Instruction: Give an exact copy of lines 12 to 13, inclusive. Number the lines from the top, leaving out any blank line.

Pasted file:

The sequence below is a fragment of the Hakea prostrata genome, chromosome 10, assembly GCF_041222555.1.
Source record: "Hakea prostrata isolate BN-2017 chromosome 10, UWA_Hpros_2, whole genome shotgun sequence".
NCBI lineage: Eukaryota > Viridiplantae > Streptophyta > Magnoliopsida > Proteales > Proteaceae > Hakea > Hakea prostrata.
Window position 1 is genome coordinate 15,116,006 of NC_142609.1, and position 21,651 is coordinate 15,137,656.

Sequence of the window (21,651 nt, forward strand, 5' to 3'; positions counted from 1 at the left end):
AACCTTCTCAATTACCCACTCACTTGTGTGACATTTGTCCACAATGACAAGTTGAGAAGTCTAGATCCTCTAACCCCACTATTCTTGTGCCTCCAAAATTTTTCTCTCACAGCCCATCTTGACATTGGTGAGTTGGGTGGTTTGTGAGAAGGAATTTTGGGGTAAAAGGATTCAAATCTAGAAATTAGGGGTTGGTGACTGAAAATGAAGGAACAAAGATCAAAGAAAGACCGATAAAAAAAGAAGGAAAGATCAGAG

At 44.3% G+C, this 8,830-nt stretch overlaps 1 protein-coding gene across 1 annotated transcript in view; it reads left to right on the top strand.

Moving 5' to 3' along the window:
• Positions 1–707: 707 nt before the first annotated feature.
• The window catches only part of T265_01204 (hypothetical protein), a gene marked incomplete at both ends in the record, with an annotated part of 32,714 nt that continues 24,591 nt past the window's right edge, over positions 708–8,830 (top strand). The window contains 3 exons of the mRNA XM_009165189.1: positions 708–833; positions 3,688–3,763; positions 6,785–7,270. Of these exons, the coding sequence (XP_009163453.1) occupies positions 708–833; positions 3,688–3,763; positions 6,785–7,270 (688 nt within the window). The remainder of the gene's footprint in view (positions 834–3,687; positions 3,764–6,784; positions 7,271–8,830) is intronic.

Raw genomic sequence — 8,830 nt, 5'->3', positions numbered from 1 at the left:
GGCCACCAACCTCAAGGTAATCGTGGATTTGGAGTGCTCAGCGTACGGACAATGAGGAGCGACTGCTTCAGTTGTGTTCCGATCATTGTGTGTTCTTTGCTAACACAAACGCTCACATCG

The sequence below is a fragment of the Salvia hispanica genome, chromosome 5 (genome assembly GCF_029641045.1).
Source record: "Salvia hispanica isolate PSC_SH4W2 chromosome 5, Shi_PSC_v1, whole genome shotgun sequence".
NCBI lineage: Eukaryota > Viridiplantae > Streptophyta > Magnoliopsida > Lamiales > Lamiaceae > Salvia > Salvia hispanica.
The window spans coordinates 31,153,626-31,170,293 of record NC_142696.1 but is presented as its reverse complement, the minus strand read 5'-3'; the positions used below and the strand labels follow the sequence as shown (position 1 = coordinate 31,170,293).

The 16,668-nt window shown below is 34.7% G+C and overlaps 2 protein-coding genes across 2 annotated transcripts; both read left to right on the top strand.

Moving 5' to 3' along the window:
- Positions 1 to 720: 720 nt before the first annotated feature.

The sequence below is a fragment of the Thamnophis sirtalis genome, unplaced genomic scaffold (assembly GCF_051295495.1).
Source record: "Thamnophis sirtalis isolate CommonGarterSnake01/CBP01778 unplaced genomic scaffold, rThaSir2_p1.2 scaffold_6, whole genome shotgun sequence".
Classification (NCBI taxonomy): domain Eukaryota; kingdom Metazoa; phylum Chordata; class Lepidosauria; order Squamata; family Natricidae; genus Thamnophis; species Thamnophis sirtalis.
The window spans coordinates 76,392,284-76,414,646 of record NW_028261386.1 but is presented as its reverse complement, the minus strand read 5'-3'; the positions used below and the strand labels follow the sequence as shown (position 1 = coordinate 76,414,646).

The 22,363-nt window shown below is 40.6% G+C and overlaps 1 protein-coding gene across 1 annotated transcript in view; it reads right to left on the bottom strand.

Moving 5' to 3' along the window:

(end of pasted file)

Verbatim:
GGCCACCAACCTCAAGGTAATCGTGGATTTGGAGTGCTCAGCGTACGGACAATGAGGAGCGACTGCTTCAGTTGTGTTCCGATCATTGTGTGTTCTTTGCTAACACAAACGCTCACATCG

The sequence below is a fragment of the Salvia hispanica genome, chromosome 5 (genome assembly GCF_029641045.1).